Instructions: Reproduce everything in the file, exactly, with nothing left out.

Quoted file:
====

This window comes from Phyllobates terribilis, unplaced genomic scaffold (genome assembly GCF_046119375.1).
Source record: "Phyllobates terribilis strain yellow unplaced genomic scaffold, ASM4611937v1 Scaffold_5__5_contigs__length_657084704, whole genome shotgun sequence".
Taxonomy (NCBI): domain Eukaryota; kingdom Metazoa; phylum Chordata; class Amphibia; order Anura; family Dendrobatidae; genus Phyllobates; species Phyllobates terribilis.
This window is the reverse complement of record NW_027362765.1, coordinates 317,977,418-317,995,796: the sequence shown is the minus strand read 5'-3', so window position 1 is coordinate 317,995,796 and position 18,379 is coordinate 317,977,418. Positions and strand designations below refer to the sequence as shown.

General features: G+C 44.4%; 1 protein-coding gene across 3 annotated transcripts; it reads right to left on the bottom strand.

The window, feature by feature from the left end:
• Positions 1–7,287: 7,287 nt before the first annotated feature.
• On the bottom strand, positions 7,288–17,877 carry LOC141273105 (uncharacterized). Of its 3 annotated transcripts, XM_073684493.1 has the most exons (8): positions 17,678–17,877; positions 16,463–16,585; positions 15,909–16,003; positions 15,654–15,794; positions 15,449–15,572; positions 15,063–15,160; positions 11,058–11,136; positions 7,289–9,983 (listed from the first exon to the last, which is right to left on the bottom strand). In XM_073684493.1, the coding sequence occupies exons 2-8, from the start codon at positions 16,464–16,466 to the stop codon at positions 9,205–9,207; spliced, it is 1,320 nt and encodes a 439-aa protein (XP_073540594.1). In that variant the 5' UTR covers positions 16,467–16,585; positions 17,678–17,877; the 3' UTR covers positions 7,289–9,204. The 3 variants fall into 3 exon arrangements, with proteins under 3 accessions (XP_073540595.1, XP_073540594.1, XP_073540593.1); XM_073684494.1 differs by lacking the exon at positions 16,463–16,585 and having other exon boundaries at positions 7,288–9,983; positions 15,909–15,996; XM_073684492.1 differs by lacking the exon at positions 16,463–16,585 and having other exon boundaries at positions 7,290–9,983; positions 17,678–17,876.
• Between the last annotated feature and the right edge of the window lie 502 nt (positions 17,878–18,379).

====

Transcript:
This window comes from Phyllobates terribilis, unplaced genomic scaffold (genome assembly GCF_046119375.1).
Source record: "Phyllobates terribilis strain yellow unplaced genomic scaffold, ASM4611937v1 Scaffold_5__5_contigs__length_657084704, whole genome shotgun sequence".
Taxonomy (NCBI): domain Eukaryota; kingdom Metazoa; phylum Chordata; class Amphibia; order Anura; family Dendrobatidae; genus Phyllobates; species Phyllobates terribilis.
This window is the reverse complement of record NW_027362765.1, coordinates 317,977,418-317,995,796: the sequence shown is the minus strand read 5'-3', so window position 1 is coordinate 317,995,796 and position 18,379 is coordinate 317,977,418. Positions and strand designations below refer to the sequence as shown.

General features: G+C 44.4%; 1 protein-coding gene across 3 annotated transcripts; it reads right to left on the bottom strand.

The window, feature by feature from the left end:
• Positions 1–7,287: 7,287 nt before the first annotated feature.
• On the bottom strand, positions 7,288–17,877 carry LOC141273105 (uncharacterized). Of its 3 annotated transcripts, XM_073684493.1 has the most exons (8): positions 17,678–17,877; positions 16,463–16,585; positions 15,909–16,003; positions 15,654–15,794; positions 15,449–15,572; positions 15,063–15,160; positions 11,058–11,136; positions 7,289–9,983 (listed from the first exon to the last, which is right to left on the bottom strand). In XM_073684493.1, the coding sequence occupies exons 2-8, from the start codon at positions 16,464–16,466 to the stop codon at positions 9,205–9,207; spliced, it is 1,320 nt and encodes a 439-aa protein (XP_073540594.1). In that variant the 5' UTR covers positions 16,467–16,585; positions 17,678–17,877; the 3' UTR covers positions 7,289–9,204. The 3 variants fall into 3 exon arrangements, with proteins under 3 accessions (XP_073540595.1, XP_073540594.1, XP_073540593.1); XM_073684494.1 differs by lacking the exon at positions 16,463–16,585 and having other exon boundaries at positions 7,288–9,983; positions 15,909–15,996; XM_073684492.1 differs by lacking the exon at positions 16,463–16,585 and having other exon boundaries at positions 7,290–9,983; positions 17,678–17,876.
• Between the last annotated feature and the right edge of the window lie 502 nt (positions 17,878–18,379).